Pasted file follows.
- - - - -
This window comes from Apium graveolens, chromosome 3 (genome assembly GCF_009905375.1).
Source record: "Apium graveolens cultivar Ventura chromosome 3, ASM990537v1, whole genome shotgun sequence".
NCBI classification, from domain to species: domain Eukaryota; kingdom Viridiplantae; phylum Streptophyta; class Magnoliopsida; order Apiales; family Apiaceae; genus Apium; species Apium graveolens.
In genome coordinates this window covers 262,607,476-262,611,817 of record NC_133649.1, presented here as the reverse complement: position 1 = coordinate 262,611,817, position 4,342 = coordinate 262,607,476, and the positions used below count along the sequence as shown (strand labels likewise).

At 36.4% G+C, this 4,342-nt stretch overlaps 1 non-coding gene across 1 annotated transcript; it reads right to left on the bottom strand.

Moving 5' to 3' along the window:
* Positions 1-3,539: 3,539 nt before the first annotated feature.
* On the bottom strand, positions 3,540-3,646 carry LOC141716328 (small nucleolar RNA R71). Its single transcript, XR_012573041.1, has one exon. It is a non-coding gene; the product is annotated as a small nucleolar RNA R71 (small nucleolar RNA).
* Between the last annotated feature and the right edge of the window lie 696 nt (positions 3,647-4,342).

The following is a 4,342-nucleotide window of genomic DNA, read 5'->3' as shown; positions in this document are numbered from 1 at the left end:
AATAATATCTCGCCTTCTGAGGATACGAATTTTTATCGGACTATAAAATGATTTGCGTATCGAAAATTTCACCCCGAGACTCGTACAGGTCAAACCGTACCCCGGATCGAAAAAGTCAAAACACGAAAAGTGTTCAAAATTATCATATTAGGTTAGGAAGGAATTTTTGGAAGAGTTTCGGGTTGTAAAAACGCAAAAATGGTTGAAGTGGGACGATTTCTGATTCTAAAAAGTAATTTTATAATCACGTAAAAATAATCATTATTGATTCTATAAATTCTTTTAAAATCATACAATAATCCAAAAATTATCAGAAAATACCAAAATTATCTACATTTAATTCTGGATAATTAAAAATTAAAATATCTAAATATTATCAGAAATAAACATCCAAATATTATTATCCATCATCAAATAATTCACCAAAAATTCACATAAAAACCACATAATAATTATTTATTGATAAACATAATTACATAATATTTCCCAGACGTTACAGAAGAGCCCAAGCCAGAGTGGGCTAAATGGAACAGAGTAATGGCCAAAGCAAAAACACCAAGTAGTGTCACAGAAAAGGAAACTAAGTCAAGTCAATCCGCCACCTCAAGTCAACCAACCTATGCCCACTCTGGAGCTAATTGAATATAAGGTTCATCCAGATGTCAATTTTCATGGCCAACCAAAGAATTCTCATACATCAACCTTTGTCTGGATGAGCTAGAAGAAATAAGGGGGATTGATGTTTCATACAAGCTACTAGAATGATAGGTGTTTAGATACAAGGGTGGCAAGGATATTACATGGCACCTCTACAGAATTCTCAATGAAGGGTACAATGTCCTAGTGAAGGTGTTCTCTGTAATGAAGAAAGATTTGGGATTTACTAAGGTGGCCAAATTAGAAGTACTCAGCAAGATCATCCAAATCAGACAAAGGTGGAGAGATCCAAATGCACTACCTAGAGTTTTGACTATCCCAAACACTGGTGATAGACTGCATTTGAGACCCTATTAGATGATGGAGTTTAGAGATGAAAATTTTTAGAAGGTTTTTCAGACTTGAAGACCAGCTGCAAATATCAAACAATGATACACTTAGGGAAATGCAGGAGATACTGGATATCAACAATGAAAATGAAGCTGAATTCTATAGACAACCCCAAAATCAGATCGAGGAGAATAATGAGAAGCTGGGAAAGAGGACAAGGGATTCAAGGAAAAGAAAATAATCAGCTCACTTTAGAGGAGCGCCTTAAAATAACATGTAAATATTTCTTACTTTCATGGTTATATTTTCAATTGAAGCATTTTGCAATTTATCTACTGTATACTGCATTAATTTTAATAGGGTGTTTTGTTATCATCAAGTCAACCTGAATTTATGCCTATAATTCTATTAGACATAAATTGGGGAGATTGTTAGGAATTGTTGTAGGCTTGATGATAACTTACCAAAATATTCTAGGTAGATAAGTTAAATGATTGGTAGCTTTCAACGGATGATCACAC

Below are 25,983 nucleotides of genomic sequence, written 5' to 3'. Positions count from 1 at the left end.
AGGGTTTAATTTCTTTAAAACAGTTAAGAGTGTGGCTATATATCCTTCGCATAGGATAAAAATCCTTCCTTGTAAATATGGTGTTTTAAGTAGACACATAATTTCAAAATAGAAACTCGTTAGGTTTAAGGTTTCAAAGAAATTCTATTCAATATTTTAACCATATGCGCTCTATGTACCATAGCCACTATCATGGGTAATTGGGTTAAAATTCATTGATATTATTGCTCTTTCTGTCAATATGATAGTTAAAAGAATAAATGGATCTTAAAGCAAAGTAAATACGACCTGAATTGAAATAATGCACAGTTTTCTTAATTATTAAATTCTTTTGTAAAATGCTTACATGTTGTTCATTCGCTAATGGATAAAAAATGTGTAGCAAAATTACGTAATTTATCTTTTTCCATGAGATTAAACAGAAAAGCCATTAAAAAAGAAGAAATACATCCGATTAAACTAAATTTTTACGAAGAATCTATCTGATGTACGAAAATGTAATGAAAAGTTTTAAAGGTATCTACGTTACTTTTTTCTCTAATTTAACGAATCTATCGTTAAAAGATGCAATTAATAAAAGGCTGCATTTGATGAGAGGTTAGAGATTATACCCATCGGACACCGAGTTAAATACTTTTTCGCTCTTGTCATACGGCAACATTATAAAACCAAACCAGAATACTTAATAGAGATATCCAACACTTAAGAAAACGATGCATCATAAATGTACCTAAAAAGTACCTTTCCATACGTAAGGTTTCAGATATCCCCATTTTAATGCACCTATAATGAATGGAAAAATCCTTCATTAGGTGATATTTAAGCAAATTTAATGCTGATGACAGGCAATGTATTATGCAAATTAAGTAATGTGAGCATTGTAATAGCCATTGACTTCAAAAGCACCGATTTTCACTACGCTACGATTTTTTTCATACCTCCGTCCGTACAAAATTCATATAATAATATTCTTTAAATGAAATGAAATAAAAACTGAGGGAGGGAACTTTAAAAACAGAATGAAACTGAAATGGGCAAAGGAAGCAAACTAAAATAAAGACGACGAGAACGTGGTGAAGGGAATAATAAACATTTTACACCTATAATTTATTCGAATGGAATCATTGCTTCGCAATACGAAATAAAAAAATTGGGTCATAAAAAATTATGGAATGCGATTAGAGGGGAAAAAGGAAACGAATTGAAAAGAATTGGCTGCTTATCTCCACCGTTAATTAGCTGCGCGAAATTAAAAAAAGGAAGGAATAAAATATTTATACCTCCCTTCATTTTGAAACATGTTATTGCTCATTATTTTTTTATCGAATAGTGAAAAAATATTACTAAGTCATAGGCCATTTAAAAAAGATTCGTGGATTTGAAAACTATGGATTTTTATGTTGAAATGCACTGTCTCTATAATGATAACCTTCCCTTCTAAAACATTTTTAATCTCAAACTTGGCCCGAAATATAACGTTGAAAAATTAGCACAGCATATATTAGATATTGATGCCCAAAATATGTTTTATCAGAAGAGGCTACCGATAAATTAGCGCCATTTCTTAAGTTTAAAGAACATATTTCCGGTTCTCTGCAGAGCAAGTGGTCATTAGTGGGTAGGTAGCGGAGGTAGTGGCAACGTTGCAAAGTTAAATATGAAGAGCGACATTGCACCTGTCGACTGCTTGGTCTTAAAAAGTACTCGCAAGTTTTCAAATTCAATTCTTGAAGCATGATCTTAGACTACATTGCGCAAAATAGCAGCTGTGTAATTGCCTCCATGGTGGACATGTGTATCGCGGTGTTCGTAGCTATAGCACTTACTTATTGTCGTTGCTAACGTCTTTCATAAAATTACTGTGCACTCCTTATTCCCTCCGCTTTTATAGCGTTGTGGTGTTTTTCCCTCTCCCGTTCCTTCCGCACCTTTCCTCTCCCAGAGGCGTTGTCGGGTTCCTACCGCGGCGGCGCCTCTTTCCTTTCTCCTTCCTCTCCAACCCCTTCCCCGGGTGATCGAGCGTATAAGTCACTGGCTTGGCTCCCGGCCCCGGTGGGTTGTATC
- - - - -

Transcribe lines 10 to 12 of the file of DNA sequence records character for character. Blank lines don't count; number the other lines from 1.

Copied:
The following is a 4,342-nucleotide window of genomic DNA, read 5'->3' as shown; positions in this document are numbered from 1 at the left end:
AATAATATCTCGCCTTCTGAGGATACGAATTTTTATCGGACTATAAAATGATTTGCGTATCGAAAATTTCACCCCGAGACTCGTACAGGTCAAACCGTACCCCGGATCGAAAAAGTCAAAACACGAAAAGTGTTCAAAATTATCATATTAGGTTAGGAAGGAATTTTTGGAAGAGTTTCGGGTTGTAAAAACGCAAAAATGGTTGAAGTGGGACGATTTCTGATTCTAAAAAGTAATTTTATAATCACGTAAAAATAATCATTATTGATTCTATAAATTCTTTTAAAATCATACAATAATCCAAAAATTATCAGAAAATACCAAAATTATCTACATTTAATTCTGGATAATTAAAAATTAAAATATCTAAATATTATCAGAAATAAACATCCAAATATTATTATCCATCATCAAATAATTCACCAAAAATTCACATAAAAACCACATAATAATTATTTATTGATAAACATAATTACATAATATTTCCCAGACGTTACAGAAGAGCCCAAGCCAGAGTGGGCTAAATGGAACAGAGTAATGGCCAAAGCAAAAACACCAAGTAGTGTCACAGAAAAGGAAACTAAGTCAAGTCAATCCGCCACCTCAAGTCAACCAACCTATGCCCACTCTGGAGCTAATTGAATATAAGGTTCATCCAGATGTCAATTTTCATGGCCAACCAAAGAATTCTCATACATCAACCTTTGTCTGGATGAGCTAGAAGAAATAAGGGGGATTGATGTTTCATACAAGCTACTAGAATGATAGGTGTTTAGATACAAGGGTGGCAAGGATATTACATGGCACCTCTACAGAATTCTCAATGAAGGGTACAATGTCCTAGTGAAGGTGTTCTCTGTAATGAAGAAAGATTTGGGATTTACTAAGGTGGCCAAATTAGAAGTACTCAGCAAGATCATCCAAATCAGACAAAGGTGGAGAGATCCAAATGCACTACCTAGAGTTTTGACTATCCCAAACACTGGTGATAGACTGCATTTGAGACCCTATTAGATGATGGAGTTTAGAGATGAAAATTTTTAGAAGGTTTTTCAGACTTGAAGACCAGCTGCAAATATCAAACAATGATACACTTAGGGAAATGCAGGAGATACTGGATATCAACAATGAAAATGAAGCTGAATTCTATAGACAACCCCAAAATCAGATCGAGGAGAATAATGAGAAGCTGGGAAAGAGGACAAGGGATTCAAGGAAAAGAAAATAATCAGCTCACTTTAGAGGAGCGCCTTAAAATAACATGTAAATATTTCTTACTTTCATGGTTATATTTTCAATTGAAGCATTTTGCAATTTATCTACTGTATACTGCATTAATTTTAATAGGGTGTTTTGTTATCATCAAGTCAACCTGAATTTATGCCTATAATTCTATTAGACATAAATTGGGGAGATTGTTAGGAATTGTTGTAGGCTTGATGATAACTTACCAAAATATTCTAGGTAGATAAGTTAAATGATTGGTAGCTTTCAACGGATGATCACAC

Below are 25,983 nucleotides of genomic sequence, written 5' to 3'. Positions count from 1 at the left end.